“Close to 2,000, from 75 countries, they have collectively contributed 10,000 artworks to the trust, a unique combination of artist collective and hedge fund.”
“Last year one museum was built every day on average, though the rush has since ‘slowed’ to about one every three days” Author Cathy Giangrande talks about the various kinds of museums being opened, what they are and aren’t doing well, and how the government is and isn’t involved in the museums’ content.
“Every now and again [politicians and boards] appoint a foreigner … in the hope of getting a bit of that magical know-how, and then they get rid of him or her in humiliating, destructive and unprofessional ways that in the UK or US would be inconceivable.” Anna Somers Cocks explains why this happens, and offers three
horror stories case histories.
“The World Cup display of German talent is the moment for Britons to put aside the prejudices and scars left by 20th-century wars and wake up to the fact that Germany is not just modern Europe’s economic powerhouse, but its cultural workshop, too, creating everything from beautiful football to sublime art.”
“The opponents lack standing to intervene in the reorganization pending before the court, they have offered no viable alternative and they are seeking court-ordered relief that is beyond the scope of the law, the [museum's] lawyers said” in a legal brief that called the lawsuit “obstruction for the sake of obstruction.”
“To a great extent the Clark, which is known especially for its holdings in French Impressionism and 19th-century academic painting plus a handful of Renaissance masterpieces, has done this by doubling down, intensifying but also elaborating its founders’ mission: the individualistic contemplation of art within domestically scaled spaces in a pastoral setting.”
“The small plastic LOVE signs that began popping up on telephone poles around town this spring put a smile on many faces in the Crescent City. Though they occupied the same space as grassroots street advertisements, they didn’t seem to have anything to sell. Because they are generically designed and commercially produced, they didn’t look like conventional graffiti or street art. Because they are rather small and seek to share such a universally upbeat message, they are difficult to dislike … even if they are illegal.”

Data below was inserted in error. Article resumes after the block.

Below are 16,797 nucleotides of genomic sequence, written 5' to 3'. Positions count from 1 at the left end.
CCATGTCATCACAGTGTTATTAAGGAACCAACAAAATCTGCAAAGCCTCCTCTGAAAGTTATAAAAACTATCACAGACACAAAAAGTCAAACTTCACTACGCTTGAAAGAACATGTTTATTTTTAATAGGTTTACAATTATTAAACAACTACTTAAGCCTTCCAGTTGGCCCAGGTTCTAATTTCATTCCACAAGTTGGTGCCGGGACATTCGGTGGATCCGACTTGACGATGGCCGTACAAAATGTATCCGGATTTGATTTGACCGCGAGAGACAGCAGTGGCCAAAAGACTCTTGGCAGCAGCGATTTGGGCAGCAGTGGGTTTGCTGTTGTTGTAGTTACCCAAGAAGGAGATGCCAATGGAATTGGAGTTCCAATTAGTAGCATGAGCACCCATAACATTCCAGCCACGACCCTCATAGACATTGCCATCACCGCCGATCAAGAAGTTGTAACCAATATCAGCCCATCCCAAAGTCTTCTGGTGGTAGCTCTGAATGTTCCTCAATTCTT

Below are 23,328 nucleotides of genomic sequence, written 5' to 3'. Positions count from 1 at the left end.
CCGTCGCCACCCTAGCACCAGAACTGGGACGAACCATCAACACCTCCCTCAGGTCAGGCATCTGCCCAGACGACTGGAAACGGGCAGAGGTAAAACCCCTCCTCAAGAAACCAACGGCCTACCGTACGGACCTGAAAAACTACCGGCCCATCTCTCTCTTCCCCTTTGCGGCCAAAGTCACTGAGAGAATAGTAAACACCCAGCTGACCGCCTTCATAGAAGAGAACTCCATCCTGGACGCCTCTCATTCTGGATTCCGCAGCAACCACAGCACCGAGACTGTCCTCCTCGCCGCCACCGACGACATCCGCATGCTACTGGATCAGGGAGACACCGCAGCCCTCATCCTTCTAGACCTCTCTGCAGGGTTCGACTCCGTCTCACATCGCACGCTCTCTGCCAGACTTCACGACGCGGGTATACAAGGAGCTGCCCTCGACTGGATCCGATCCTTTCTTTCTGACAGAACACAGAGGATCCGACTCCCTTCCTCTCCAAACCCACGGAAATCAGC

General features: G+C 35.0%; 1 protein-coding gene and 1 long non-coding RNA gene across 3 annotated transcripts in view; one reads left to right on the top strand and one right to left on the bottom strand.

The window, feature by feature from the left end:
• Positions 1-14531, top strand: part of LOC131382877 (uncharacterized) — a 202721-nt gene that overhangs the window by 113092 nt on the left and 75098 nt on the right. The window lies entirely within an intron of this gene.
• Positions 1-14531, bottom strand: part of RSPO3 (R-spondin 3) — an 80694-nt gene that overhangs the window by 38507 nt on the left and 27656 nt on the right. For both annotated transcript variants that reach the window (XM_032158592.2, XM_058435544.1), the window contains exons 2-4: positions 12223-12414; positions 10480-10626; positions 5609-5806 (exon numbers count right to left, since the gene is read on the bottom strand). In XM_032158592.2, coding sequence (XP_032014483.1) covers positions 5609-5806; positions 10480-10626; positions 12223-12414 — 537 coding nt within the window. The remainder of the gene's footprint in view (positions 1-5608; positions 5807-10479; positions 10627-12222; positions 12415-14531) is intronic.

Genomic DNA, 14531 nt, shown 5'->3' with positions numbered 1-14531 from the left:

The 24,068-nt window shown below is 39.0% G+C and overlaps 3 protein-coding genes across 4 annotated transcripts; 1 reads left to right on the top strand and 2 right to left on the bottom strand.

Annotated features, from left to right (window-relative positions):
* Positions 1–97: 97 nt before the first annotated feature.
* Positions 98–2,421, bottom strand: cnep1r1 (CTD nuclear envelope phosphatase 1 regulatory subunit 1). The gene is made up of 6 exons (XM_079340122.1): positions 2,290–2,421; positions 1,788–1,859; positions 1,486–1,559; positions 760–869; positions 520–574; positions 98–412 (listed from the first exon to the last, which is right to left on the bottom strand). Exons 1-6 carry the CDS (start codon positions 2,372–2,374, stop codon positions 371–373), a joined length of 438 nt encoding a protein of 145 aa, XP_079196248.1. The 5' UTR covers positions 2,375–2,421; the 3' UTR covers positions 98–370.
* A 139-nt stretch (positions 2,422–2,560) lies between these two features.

“A good deal of the outrage directed at the idea of selling off art from Detroit’s museum is a backlash against the vague idea that doing so would mean rejecting art as a whole, or would amount to a declaration that the residents of Detroit do not deserve to enjoy art. On the contrary. I can think of no higher expression of Van Gogh’s artistic worth than the fact that Detroit could—with the sale of a single one of his paintings—provide water to all of its citizens.”
“Museum officials envision the tower, rising above a planned Metropolitan Transportation Authority subway station at Wilshire and Orange Grove Avenue, as having a hotel and condominiums. It would also contain LACMA galleries, including a new architecture and design wing and, potentially, architect Frank Gehry’s archives.”
In an essay titled “The Birth of Bad Taste”, Barry Schwabsky argues that “long before Matisse, the Italian artists of the sixteenth century who came to be known as Mannerists were willing to twist their figures out of proportion, and they did so to create not convincing images, but convincing paintings.”
“The preliminary document, released Wednesday after eight months of research and ahead of a full report due at the end of the year, cites several shocking oversights; for example, the Louvre is critiqued for storing Classical sculptures in a subterranean chamber that could not be properly evacuated in the event of an overflow of the Seine river.”
“The opening would come 20 years after the 2003 arrival of the $284-million Walt Disney Concert Hall. Govan said LACMA would be continuing the “movement” that the acclaimed concert hall launched. The new LACMA would show that L.A. was, in effect, not a one-hit wonder, but a city capable of charting an ambitious, ongoing course of increasing and revitalizing its cultural offerings.”
Still skittish four years after 21 people died and more than 500 were injured in a stampede at a Love Parade, the mayor of the German city of Duisberg refused permission for Totlast (“Deadweight”), a labyrinthine installation by Gregor Schneider, because it could induce “confusion, panic and disorientation.”
The Williamstown museum now has big new exhibition space (much of it underground) that finally enable it to show large-scale 20th-century art and to collaborate with major venues on touring exhibitions. That’s not to mention the one-acre, three-tiered reflecting pool designed by Tadao Ando and Gary Hilderbrand.